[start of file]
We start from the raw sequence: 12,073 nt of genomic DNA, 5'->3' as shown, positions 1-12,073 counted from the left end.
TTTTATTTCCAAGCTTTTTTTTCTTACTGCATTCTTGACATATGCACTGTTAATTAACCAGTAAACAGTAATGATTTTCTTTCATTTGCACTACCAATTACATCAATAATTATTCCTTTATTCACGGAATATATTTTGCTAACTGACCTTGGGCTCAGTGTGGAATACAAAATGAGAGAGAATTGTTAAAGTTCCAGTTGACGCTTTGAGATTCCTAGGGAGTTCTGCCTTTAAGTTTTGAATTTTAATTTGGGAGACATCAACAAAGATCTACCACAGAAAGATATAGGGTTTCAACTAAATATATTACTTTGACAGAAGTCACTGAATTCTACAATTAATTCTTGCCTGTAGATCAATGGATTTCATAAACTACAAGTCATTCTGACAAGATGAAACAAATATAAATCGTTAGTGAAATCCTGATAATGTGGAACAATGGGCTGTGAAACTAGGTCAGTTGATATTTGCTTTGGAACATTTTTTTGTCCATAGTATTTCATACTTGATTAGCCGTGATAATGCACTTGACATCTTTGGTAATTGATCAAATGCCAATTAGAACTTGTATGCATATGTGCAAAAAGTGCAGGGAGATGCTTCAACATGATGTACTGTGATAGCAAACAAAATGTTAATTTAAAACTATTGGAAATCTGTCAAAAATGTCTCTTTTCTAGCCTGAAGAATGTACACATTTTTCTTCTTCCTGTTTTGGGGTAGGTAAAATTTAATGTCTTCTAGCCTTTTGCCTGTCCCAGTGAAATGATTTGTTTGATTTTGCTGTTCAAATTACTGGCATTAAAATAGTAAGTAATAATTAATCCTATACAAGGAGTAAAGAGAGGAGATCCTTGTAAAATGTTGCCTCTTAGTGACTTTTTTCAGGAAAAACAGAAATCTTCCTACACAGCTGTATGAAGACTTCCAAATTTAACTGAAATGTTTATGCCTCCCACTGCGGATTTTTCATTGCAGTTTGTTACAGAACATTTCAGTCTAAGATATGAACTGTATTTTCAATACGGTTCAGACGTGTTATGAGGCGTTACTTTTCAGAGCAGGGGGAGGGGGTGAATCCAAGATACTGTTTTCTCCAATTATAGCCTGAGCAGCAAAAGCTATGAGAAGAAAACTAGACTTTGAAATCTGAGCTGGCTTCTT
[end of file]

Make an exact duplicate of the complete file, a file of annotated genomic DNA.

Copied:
We start from the raw sequence: 12,073 nt of genomic DNA, 5'->3' as shown, positions 1-12,073 counted from the left end.
TTTTATTTCCAAGCTTTTTTTTCTTACTGCATTCTTGACATATGCACTGTTAATTAACCAGTAAACAGTAATGATTTTCTTTCATTTGCACTACCAATTACATCAATAATTATTCCTTTATTCACGGAATATATTTTGCTAACTGACCTTGGGCTCAGTGTGGAATACAAAATGAGAGAGAATTGTTAAAGTTCCAGTTGACGCTTTGAGATTCCTAGGGAGTTCTGCCTTTAAGTTTTGAATTTTAATTTGGGAGACATCAACAAAGATCTACCACAGAAAGATATAGGGTTTCAACTAAATATATTACTTTGACAGAAGTCACTGAATTCTACAATTAATTCTTGCCTGTAGATCAATGGATTTCATAAACTACAAGTCATTCTGACAAGATGAAACAAATATAAATCGTTAGTGAAATCCTGATAATGTGGAACAATGGGCTGTGAAACTAGGTCAGTTGATATTTGCTTTGGAACATTTTTTTGTCCATAGTATTTCATACTTGATTAGCCGTGATAATGCACTTGACATCTTTGGTAATTGATCAAATGCCAATTAGAACTTGTATGCATATGTGCAAAAAGTGCAGGGAGATGCTTCAACATGATGTACTGTGATAGCAAACAAAATGTTAATTTAAAACTATTGGAAATCTGTCAAAAATGTCTCTTTTCTAGCCTGAAGAATGTACACATTTTTCTTCTTCCTGTTTTGGGGTAGGTAAAATTTAATGTCTTCTAGCCTTTTGCCTGTCCCAGTGAAATGATTTGTTTGATTTTGCTGTTCAAATTACTGGCATTAAAATAGTAAGTAATAATTAATCCTATACAAGGAGTAAAGAGAGGAGATCCTTGTAAAATGTTGCCTCTTAGTGACTTTTTTCAGGAAAAACAGAAATCTTCCTACACAGCTGTATGAAGACTTCCAAATTTAACTGAAATGTTTATGCCTCCCACTGCGGATTTTTCATTGCAGTTTGTTACAGAACATTTCAGTCTAAGATATGAACTGTATTTTCAATACGGTTCAGACGTGTTATGAGGCGTTACTTTTCAGAGCAGGGGGAGGGGGTGAATCCAAGATACTGTTTTCTCCAATTATAGCCTGAGCAGCAAAAGCTATGAGAAGAAAACTAGACTTTGAAATCTGAGCTGGCTTCTT